What is publication?BMJ 1999; 318 doi: https://doi.org/10.1136/bmj.318.7177.142 (Published 16 January 1999) Cite this as: BMJ 1999;318:142
Just as in the modern world there is more than one way of being dead, so there is more than one way of being published. Publication is not a dichotomous event: rather it is a continuum. And the academic community should accept this, not resist it. This was one of the main conclusions of a recent workshop in Paris, organised by Unesco, the American Association for the Advancement of Science, and the International Council of Scientific Unions, on developing practices and standards for electronic publishing in science.
Traditionally a scientific paper has been deemed to be published once it appears in a paper journal. Publication might even be defined to the moment by the lifting of an embargo: the BMJ, for example, lifts its embargo at 00.01am (London time) on Fridays. But even in the old, predigital world publication was not precise. Authors often circulated drafts of their papers to colleagues, presented their findings at meetings, and published abstracts months or even years before publishing their papers in peer reviewed journals. The invisible college thus often knew of important research results long before their appearance in journals. Medical editors have agreed that these processes are an important part of science and not “proper publication.” They have thus been happy to publish the final versions of these papers in their journals.1 The appearance of the mass media at many of these conferences (and the issuing of press releases by conference organisers) complicated the issue but did not destroy the agreement.
The concordat of the ancien régime is now, however, being destroyed by the appearance of “eprints,” preliminary versions of papers that are posted on websites and so made available to everybody.2 Such a posting is publication, say bodies like the New England Journal of Medicine3 and the American Chemical Society: they thus won't consider later versions of such eprints for publication in their journals. Nonsense, say the physicists and the astronomers, who both have long traditions of circulating preprints widely: that, they say, is publication with a small “p” and shouldn't stand in the way of publication with a big “P” in our peer reviewed journals.
Cynics say the line of both groups is driven by money and not by the need to communicate science effectively and efficiently. The New England Journal of Medicine and the chemists are worried that the wide availability of eprints will destroy their subscriptions. The publishers of journals of physics and astronomy, in contrast, have had no choice but to give in as eprint servers have appeared and flourished. The physics and astronomy journals do not, however, seem to have suffered: they remain strong and prestigious. The explanation does seem to lie in the size of the “p” of publication: researchers view publication on eprint servers as “weak publication,” while that in peer reviewed journals is “strong publication.” Strong publication is associated with prestige, credibility, reliability, wide availability, news coverage, and permanence. In other words, the want to publish both on eprint servers and in peer reviewed journals. It's not either/or but both.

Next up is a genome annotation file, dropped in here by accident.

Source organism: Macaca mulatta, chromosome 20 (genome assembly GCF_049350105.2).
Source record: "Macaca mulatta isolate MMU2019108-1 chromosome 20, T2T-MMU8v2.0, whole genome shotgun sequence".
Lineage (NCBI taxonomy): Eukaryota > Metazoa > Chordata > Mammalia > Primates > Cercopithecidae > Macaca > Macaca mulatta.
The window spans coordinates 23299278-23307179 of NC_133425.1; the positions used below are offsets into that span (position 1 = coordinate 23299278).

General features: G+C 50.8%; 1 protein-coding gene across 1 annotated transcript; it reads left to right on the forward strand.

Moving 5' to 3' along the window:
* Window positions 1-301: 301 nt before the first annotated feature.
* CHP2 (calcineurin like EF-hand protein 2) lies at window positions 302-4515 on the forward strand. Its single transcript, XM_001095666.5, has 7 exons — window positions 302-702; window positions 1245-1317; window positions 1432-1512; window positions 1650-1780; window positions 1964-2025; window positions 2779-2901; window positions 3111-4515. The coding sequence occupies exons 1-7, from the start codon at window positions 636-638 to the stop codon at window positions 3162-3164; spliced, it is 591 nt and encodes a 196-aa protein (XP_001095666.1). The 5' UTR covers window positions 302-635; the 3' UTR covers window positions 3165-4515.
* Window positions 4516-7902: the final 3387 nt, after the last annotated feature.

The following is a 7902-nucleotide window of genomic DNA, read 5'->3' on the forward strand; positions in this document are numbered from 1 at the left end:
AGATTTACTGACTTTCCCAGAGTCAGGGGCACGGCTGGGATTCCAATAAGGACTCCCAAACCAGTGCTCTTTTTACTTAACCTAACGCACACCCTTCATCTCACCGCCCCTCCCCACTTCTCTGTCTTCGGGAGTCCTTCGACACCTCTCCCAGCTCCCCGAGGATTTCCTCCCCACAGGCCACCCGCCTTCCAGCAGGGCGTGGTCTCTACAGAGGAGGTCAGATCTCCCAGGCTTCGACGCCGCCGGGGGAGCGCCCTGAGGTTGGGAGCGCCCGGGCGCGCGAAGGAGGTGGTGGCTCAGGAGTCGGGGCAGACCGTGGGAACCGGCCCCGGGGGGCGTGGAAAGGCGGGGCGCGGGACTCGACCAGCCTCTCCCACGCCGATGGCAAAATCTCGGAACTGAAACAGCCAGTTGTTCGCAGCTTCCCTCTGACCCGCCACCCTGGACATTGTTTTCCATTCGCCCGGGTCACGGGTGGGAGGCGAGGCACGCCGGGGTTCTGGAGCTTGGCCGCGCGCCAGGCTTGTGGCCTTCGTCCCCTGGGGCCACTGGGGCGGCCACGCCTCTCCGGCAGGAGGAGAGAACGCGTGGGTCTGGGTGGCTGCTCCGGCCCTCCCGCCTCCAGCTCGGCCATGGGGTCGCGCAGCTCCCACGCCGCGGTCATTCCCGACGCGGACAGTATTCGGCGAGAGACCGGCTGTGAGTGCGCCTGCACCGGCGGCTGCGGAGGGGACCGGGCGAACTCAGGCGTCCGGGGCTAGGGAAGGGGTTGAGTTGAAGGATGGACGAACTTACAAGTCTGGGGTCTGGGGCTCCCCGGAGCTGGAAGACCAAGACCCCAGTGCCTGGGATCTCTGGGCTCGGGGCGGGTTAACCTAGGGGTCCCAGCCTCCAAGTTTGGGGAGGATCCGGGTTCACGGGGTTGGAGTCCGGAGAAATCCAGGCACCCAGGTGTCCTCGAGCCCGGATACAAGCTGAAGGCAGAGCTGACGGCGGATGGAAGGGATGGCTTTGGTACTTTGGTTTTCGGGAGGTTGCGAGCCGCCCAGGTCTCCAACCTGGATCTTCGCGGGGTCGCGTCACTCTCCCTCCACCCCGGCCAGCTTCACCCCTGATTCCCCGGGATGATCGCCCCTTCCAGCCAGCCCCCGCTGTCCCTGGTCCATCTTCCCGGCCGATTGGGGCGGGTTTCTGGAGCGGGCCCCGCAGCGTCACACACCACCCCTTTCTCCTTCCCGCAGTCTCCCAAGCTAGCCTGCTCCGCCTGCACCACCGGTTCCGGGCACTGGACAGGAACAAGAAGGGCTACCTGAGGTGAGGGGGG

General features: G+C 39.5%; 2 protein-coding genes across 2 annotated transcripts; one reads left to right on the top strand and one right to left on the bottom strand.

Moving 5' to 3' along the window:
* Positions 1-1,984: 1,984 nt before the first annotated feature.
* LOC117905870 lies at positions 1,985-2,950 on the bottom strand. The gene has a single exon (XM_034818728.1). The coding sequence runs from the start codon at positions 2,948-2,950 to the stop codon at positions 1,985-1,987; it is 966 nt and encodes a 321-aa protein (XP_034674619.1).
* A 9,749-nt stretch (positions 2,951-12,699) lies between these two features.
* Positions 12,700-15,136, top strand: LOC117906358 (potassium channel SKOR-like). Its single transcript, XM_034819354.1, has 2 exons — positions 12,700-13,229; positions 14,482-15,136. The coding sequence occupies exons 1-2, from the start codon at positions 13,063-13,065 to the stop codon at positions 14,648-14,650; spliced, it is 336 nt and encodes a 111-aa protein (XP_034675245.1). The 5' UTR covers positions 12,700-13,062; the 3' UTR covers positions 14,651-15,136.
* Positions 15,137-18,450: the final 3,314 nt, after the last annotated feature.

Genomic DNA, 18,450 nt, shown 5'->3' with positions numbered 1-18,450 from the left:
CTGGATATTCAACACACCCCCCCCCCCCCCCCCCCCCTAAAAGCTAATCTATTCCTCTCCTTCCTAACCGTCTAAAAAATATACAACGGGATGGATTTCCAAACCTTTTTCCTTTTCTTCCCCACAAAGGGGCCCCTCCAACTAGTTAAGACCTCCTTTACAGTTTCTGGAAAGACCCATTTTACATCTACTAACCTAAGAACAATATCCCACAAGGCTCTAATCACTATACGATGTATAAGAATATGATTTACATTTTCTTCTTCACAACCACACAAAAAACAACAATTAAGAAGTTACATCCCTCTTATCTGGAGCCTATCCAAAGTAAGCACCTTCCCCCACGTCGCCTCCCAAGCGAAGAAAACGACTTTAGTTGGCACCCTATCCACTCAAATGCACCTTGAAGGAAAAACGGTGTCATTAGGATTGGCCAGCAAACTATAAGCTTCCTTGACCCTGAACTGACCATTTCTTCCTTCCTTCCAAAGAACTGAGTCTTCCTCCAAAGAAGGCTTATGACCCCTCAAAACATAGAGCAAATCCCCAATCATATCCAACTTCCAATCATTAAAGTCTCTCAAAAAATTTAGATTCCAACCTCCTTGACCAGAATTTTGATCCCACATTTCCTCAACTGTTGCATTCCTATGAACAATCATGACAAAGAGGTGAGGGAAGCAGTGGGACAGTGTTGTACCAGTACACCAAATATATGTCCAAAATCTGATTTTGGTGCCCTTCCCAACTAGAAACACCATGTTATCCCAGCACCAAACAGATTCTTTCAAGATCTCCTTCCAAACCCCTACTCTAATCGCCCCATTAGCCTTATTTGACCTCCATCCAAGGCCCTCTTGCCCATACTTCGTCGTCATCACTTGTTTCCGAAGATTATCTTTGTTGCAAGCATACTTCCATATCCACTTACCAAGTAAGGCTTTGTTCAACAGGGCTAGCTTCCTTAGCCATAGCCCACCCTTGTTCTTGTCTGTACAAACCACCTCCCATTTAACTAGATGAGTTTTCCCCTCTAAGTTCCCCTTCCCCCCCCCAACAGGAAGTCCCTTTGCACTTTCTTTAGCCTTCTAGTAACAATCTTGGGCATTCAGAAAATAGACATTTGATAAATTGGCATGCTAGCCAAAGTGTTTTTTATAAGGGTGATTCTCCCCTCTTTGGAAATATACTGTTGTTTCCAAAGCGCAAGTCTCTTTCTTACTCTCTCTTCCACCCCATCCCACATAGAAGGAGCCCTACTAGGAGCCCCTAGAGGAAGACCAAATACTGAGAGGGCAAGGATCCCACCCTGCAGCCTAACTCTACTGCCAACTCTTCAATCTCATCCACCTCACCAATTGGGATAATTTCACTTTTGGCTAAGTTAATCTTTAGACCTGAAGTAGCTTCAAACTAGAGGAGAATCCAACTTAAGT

Medicine doesn't yet have an eprint server, although it probably will soon.4 Those in favour of eprints argue that posting an eprint is not qualitatively different from presenting a paper at a conference: it simply means that more people can encounter and comment on the paper—so increasing the chances that it can be improved before definitive publication. Those against eprints in medicine have two main worries: firstly, that doctors, already stuffed like French geese with information, may collapse under the weight of poor quality (even plain wrong) studies; and, secondly, that the media will seize on silly papers and cause unnecessary scares. Eprint enthusiasts, of whom I'm one, respond by saying that the problem of information overload is so severe that it will not be made appreciably worse by eprint servers and that the media already have many opportunities—through conferences and off the record conversations—of picking up scare stories. Indeed, the appearance of a full account of a study on an eprint server would be much preferable to what happens now, when doctors often have no access to the full study.
Although medicine doesn't yet have eprints, it does have systematic reviews that are constantly updated. These have no definitive or final published version—only an original and a latest version. Along with other journals, the BMJ has agreed that it will publish versions of such systematic reviews despite their already being available in the Cochrane Library.5 The Paris meeting generally agreed that publication in various versions is desirable for the communication of science so long as readers are told exactly what they are reading. Is this an eprint that has never been peer reviewed? If it has been peer reviewed, what was the process? If it is a systematic review, which version is it? As well as letting readers know exactly what they are reading the scientific community must also work out ways of indicating the version of articles in citations.
Communication in science and medicine will not be well served by standing in the way of publication in many versions, and the BMJ is willing to consider for publication eprints that have been posted on websites so long as their status as eprints is clear. In the meantime, authors, editors, and publishers have more work to do to make the status of articles entirely clear. This is the age of transparency rather than paternalism.